National Journal's latest survey shows broad support for the protest movement and Democrats' plan to make the rich pay more
At a time when protests have erupted across the country over a growing inequality of wealth and Congress is considering measures to impose a surtax on those earning more than $1 million annually, the public seems to be in a populist mood--one that's tempered by skepticism about Washington's ability to do anything about the grim economy.
A new survey shows that Americans overwhelmingly support the self-styled Occupy Wall Street protests that not only have disrupted life in Lower Manhattan but also in Washington and cities and towns across the U.S. and in other nations. Some 59 percent of adults either completely agree or mostly agree with the protesters, while 31 percent mostly disagree or completely disagree; 10 percent of those surveyed didn't know or refused to answer.
What's more, many people are paying attention to the rallies. Almost two-thirds of respondents--65 percent--said they've heard "a lot" or "some" about the rallies, while 35 percent have said they've heard or seen "not too much" or "nothing at all" about the demonstrations.
The results appear in the latest edition of the United Technologies/National Journal Congressional Connection Poll.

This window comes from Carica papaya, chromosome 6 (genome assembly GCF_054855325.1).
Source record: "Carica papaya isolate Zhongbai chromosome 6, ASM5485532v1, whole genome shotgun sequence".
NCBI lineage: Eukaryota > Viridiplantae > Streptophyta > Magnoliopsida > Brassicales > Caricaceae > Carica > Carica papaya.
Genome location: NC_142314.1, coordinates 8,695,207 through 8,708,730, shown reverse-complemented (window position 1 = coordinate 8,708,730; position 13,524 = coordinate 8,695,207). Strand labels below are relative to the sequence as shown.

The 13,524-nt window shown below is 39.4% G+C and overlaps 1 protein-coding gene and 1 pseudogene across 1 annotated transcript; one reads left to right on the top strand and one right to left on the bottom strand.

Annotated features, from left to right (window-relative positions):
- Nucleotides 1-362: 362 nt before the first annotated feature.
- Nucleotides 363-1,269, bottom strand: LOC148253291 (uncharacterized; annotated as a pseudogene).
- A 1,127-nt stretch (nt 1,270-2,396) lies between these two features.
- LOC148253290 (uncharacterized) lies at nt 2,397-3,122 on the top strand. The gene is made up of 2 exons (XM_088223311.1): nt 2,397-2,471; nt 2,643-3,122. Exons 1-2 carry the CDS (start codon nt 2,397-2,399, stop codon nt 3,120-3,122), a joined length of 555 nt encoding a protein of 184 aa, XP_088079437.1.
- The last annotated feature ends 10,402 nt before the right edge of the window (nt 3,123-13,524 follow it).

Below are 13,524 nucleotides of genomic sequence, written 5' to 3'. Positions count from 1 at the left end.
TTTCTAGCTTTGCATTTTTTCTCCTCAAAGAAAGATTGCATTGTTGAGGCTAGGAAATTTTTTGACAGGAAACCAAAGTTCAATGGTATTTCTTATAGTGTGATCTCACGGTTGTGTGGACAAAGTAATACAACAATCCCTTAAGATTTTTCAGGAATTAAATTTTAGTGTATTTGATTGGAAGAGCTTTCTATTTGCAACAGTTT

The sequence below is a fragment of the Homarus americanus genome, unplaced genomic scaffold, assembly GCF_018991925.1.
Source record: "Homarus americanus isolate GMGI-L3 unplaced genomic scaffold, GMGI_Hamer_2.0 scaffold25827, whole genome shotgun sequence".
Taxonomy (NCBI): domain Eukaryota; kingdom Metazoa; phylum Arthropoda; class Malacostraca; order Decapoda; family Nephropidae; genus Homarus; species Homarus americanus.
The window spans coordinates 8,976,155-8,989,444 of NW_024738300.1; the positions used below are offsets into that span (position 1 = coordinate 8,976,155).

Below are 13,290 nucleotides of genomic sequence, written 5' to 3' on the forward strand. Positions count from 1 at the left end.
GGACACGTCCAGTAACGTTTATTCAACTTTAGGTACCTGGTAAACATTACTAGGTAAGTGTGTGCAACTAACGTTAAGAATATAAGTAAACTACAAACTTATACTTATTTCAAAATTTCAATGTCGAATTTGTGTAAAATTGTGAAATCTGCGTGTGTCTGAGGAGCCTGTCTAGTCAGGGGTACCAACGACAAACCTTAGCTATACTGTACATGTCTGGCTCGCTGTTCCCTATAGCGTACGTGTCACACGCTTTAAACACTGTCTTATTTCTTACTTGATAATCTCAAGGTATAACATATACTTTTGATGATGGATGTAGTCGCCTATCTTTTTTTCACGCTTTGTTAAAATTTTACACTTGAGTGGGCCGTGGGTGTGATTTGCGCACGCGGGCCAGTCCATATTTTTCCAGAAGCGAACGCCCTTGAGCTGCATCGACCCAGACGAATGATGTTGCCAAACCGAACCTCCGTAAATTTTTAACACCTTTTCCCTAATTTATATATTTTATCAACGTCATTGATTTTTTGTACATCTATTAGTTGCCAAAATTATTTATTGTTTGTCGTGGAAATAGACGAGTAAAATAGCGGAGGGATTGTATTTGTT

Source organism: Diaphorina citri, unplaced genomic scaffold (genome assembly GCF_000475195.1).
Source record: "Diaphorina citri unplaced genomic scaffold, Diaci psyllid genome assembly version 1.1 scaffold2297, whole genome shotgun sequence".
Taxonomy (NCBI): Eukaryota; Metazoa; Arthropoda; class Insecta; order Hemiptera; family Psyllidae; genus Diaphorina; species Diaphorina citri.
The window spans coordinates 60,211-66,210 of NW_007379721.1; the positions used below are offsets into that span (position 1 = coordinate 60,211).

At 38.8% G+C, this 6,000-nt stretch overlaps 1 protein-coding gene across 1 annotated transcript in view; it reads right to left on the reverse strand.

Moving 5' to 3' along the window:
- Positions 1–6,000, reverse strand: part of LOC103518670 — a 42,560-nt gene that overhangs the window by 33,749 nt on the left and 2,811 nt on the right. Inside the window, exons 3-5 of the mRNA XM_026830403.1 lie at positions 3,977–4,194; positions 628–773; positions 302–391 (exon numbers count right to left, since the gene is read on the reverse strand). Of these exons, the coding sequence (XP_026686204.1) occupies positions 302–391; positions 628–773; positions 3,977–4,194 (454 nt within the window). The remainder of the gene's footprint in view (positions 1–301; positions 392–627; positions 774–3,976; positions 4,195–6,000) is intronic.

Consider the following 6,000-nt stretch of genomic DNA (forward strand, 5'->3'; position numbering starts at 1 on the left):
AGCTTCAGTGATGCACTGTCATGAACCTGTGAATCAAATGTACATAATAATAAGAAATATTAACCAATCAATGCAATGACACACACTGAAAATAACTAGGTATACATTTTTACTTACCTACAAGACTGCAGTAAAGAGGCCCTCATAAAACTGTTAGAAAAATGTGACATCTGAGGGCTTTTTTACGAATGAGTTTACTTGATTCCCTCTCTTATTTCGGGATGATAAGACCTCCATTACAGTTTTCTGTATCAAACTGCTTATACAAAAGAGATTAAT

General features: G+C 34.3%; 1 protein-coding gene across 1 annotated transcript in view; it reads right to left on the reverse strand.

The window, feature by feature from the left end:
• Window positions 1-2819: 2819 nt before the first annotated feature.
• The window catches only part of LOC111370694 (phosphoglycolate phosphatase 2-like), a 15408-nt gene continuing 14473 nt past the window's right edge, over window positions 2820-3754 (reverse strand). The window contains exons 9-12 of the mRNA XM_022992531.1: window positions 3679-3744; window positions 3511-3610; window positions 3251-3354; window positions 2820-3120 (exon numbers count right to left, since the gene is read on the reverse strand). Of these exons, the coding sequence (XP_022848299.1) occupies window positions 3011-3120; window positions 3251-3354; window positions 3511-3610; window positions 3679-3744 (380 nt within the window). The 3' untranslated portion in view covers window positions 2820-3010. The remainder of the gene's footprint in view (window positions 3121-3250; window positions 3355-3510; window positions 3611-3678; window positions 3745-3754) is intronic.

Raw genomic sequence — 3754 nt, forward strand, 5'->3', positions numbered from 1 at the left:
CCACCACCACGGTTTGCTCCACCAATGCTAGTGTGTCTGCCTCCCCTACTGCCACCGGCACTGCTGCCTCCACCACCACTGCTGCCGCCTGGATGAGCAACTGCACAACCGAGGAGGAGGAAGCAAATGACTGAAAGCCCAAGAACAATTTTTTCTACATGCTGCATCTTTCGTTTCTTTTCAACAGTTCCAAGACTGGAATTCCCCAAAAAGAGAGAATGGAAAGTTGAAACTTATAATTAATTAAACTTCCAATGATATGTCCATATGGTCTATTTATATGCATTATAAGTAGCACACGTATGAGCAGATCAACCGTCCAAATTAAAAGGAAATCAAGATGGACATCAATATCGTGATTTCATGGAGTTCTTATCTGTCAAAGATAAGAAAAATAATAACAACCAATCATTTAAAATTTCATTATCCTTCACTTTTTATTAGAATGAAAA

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When it comes to the question of how to pay for the Democratic jobs bill, most respondents were more than willing to place a special burden on the wealthy. Those surveyed were asked about a possible 5 percent surtax on those earning more than $1 million annually. The idea got considerable discussion earlier this fall when Congress considered President Obama's jobs package. Senate Republicans united against the bill and were joined by some Democrats, making it impossible for the measure to pass in a chamber where 60-vote majorities have become the norm because of filibustering. Still, a whopping 68 percent of adults support the Democratic surtax to pay for the cost of their jobs plan. Only 27 percent opposed the tax, while 5 percent didn't know. Men and women split almost identically on the issue, and black non-Hispanics were more supportive of the surtax than white non-Hispanics, with 84 percent supporting the idea.